Your dominant function is Fi (Introverted Feeling). It looks at everything in terms of morals and values. It causes you to live inside your head, and it turns even small decisions into big moral battles over what's right vs. wrong, what's fake vs. real, what's "you" vs. "not you," etc.
It also tends to give off a sense of anxiety or even impending doom at times of high stress or personal (internal) conflict. NFs in general feel it for various reasons, but the INFP version can be particularly toxic. The INFP version can come on strongest precisely when you should be happiest and enjoying your successes. Here are some quotes from the experts concerning INFP anxiety:
From "Type Talk" by Kroeger & Thuesen describing the kind of pressure INFPs might find themselves under:
From Keirsey's "Please Understand Me":"The potential for self-doubt and self-criticism is always close to the surface. Even when told they have done a "good job," INFPs know the only true judge is themselves, and may punish themselves for work they consider less than perfect. In general, while INFPs love to learn, grow, excel, and please others, they are always their own worst critics; they often remind themselves that they could have done better. It is a lifelong struggle between self-approbation and self-depreciation. In the end, INFPs almost always tend to sell themselves short."
As far how to address the problem and achieve what you want: Watch people who are doing what you want to do, study them closely, and then mimic them. Basically, you want to bypass your Fi (at least for purposes of doing new things) and engage your auxiliary function of Ne (extraverted Intuition). You want to bypass the big internal debates about who you are and whether a certain role suits who you are, and instead just study how others do things and then throw yourself into the same experience.Even at the best of times, they seem fearful of too much marital bliss, afraid that current happiness may have to be paid for with later sacrifices. The devil is sure to get his due if one experiences too freely of happiness, or, for that matter, of success, or beauty, or wealth, or knowledge. This almost preconscious conviction that pleasure must be paid for with pain can cause a sense of uneasiness in INFPs when they marry; they may feel they must be ever-vigilant against invasion, and can therefore have trouble relaxing in the happiness of mating."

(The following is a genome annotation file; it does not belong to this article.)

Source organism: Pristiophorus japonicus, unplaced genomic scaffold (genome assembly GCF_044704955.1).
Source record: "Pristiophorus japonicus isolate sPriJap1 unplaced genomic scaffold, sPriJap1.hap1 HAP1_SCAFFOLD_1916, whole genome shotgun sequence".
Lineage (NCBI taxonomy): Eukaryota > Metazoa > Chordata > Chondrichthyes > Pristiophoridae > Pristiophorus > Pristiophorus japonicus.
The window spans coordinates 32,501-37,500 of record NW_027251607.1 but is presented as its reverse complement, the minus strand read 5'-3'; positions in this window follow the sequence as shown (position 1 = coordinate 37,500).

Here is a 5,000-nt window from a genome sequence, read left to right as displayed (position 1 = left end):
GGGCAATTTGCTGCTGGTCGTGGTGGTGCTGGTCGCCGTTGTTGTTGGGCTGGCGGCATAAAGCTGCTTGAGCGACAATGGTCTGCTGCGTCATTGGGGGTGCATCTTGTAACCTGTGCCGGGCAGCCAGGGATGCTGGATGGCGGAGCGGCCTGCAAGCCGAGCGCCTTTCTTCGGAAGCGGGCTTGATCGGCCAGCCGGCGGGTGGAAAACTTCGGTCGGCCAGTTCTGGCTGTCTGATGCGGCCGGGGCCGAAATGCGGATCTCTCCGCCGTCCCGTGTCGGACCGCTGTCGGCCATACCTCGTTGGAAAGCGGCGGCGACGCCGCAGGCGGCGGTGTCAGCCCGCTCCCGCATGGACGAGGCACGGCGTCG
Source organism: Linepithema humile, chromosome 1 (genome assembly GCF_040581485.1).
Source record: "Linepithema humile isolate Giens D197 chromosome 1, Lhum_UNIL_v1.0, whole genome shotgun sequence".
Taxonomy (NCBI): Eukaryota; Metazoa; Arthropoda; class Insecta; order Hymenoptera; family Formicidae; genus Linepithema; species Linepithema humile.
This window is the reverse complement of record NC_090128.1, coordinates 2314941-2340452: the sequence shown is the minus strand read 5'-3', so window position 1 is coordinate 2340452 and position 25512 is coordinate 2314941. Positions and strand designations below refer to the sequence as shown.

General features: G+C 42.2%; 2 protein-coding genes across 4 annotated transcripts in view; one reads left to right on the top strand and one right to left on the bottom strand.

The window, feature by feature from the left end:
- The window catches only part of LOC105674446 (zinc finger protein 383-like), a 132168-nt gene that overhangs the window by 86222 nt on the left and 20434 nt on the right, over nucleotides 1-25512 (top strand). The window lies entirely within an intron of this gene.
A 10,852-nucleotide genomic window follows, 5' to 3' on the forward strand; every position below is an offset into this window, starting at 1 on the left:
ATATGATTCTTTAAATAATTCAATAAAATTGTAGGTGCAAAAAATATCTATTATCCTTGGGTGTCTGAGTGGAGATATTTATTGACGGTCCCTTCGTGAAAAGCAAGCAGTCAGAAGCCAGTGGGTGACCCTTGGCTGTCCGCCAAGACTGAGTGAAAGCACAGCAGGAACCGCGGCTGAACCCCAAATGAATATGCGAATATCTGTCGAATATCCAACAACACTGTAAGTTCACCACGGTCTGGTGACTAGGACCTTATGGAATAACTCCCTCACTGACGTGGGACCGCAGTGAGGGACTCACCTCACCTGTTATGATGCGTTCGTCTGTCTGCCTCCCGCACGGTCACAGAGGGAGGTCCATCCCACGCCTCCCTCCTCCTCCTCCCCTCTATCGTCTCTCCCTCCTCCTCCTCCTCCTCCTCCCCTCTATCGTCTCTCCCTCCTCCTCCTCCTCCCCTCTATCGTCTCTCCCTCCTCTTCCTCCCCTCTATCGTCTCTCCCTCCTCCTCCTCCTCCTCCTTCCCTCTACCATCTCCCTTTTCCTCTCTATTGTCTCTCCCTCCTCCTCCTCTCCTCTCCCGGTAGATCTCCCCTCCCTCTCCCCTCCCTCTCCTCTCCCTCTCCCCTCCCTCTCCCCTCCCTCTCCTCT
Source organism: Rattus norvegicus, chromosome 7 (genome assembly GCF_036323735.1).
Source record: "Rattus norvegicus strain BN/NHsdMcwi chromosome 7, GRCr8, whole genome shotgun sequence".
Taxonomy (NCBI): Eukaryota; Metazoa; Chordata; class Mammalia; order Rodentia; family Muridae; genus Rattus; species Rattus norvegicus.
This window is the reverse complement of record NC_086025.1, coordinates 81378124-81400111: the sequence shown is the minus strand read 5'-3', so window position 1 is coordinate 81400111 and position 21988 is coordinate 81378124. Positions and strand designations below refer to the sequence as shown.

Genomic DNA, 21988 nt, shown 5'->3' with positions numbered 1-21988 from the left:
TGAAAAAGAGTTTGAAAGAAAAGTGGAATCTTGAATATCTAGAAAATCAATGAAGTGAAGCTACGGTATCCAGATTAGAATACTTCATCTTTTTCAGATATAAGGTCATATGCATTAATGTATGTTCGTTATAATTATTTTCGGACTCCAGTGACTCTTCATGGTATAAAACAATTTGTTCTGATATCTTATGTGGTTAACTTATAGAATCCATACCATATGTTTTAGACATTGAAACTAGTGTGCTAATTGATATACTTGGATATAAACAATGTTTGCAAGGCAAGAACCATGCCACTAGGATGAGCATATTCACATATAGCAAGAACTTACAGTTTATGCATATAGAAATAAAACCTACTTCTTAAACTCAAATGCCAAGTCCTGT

So sign up for things and throw yourself into new activities. You want to get outside your head and engage in activities that force you to engage your extraverted auxiliary.
Don't hold off doing things until they "feel" right, because you'll just end up waiting forever. Instead, disregard your "feeling" Fi function and force yourself to get good at your auxiliary Ne function by throwing yourself into extraverted situations. You may not extravert brilliantly at first; you may extravert for a bit and then need to retreat back into your head to recharge. You may go through cycles of expanding out into the world and then retreating back into your head. But once you've recharged inside your head, then pick a new extraverted activity and try again. Just study others and do and say the same things that they do and say until your comfort level increases.
And don't be afraid to fail publicly at times. Sometimes it takes a couple times to get things right. So get used to taking some public pratfalls and playing the clown for others until you get it right. That's just part of living the extraverted life.
As for that buzz of anxiety or impending doom, just tune it out as background static. It's a false signal; it's not a sign of any real danger. Shove it into the background enough times, and eventually it will fade over time.
You’re a 17 year old INFP. I'm a 51 year old INFP. When I was 17, I left home with $50 in my pocket and hitchhiked cross-country. I found a job in the city as a janitor at a YMCA, and soon after my 18th birthday I joined the Marines. Soon after my 19th birthday I was floating off the coast of Vietnam for the fall of Saigon.
I've traveled around the world, went on a college exchange to Leningrad before the fall of the Soviet Union, have been trained and registered with three scuba diving organizations, have done about 40 parachute jumps, had many loves and two wives, speak a couple languages, am pretty good at ballroom and latin dancing, etc.
You don't have to live your life in your head if you don't want. Fi is your starting base, and retreating inside your head is your comfort zone. But you can learn to venture outside your comfort zone for longer and longer periods and get good at other things too. I always just figured that if other people could do things and survive, then I should be able to do them as well. I just put aside the internal moral debates and the anxiety, watched closely how other people did the things I wanted to do, figured I was no worse than them, and went for it.
The Roman playwright Lucretius said: "I am human; nothing human is alien to me." Basically it's just a fancy way of saying "If other people can do it, so can I."